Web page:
Carl: We think the market education is probably the number one challenge that we have at least from a marketing standpoint. There are literally thousands of small and medium size businesses out there. Many, many of them are entering into this. The natural and organic product space and getting to those thousands of companies is a real daunting task for any marketing guy. And you have to be good at using digital marketing techniques or on your website and on social media and I think they can all be done to the benefit of the brand as well because we work together.

Dustin: Dan you asked me how can a brand find us and how can they get in touch? We make it very easy. You can go to our website and request a quote. You can call our 1-800 number. You can find us on Linkedln. We are often communicating with respective clients directly through the channels, which with they operate in today. Instagram, linkedin even on Facebook we have a presence. So we've made ourselves very accessible to get in touch with and we encourage that you reach out to us at any given time in order to how you with your names.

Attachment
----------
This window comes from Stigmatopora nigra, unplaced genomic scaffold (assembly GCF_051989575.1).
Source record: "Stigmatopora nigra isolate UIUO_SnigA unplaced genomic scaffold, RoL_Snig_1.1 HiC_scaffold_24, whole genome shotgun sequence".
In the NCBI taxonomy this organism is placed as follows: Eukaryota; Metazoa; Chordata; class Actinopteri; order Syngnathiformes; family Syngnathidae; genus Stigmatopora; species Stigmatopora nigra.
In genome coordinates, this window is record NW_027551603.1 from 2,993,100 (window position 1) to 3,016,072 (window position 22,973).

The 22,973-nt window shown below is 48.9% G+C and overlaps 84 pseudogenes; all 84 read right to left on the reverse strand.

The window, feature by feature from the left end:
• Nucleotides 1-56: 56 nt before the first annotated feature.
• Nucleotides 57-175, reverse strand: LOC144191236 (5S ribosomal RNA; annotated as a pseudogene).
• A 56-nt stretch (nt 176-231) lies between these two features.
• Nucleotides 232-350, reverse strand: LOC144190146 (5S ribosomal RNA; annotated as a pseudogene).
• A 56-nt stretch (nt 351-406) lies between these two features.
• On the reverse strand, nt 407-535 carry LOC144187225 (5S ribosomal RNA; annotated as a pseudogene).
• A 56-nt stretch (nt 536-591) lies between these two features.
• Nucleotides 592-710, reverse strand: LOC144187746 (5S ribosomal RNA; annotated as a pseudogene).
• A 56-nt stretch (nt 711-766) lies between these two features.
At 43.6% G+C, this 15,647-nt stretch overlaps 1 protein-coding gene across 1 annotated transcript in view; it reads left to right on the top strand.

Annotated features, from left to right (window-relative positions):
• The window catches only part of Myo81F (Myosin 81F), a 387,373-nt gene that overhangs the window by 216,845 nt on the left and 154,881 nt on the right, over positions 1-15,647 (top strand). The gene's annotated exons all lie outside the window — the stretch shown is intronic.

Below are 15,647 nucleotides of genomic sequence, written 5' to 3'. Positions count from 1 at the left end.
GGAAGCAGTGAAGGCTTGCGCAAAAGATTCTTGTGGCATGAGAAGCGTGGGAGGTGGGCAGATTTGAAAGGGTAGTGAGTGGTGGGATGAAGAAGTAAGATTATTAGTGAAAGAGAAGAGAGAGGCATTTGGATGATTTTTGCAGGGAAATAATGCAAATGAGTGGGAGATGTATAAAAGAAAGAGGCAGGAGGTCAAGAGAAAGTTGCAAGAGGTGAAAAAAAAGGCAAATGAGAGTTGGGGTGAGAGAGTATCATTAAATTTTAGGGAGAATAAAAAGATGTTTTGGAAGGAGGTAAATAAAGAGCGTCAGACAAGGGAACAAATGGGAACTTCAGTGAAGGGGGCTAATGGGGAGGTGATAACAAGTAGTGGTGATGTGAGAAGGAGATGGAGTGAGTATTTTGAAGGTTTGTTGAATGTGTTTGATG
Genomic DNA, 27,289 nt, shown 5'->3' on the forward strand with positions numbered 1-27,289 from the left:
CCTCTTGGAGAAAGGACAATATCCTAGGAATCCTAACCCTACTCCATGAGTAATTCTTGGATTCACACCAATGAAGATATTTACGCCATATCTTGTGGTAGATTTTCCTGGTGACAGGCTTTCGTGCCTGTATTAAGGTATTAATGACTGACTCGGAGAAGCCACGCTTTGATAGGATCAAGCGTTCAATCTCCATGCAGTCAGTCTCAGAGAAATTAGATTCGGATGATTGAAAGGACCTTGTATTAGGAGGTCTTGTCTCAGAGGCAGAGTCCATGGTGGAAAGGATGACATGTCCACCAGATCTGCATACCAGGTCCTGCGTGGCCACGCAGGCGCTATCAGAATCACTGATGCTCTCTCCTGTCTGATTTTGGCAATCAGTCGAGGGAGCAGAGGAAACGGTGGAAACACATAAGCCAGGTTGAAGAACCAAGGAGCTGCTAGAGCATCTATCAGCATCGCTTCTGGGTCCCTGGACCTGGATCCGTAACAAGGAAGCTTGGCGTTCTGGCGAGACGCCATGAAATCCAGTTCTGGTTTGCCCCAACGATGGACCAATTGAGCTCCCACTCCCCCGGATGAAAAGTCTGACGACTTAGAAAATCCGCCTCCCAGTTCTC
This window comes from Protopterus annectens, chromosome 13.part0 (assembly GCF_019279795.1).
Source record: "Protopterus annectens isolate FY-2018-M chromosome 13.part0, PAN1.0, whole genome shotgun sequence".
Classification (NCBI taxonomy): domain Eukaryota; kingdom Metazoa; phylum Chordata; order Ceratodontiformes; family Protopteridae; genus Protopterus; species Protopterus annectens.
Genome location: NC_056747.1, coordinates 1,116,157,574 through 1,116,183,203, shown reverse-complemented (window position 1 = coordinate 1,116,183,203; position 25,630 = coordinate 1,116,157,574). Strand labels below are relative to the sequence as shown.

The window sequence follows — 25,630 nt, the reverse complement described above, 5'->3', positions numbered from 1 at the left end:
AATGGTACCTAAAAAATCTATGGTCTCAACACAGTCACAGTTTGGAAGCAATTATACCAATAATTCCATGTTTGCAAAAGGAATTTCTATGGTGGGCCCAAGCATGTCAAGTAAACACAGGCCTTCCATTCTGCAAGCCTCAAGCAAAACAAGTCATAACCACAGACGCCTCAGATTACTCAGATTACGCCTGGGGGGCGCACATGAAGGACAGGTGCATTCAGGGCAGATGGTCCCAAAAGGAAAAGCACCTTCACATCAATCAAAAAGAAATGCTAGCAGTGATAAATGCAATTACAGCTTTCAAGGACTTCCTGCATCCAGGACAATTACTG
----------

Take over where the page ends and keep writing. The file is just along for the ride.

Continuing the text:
Dan: Perfect. And what is your 800 number?

Dustin: The 800 number is 844-623-8603. And our website is ePacflexibles.com.

Dan: Perfect. And I'll make sure that I put a link to that in the podcast show notes and on the podcast webpage. Gentlemen, I thank you for coming on today for sharing your story and for and helping brands, emerging brands understand how they can take advantage of flexible packaging to grow their business.

Carl: Been a pleasure. Thanks Dan.

Dustin: Thanks for having us Dan. It's always a pleasure to be able to educate the community.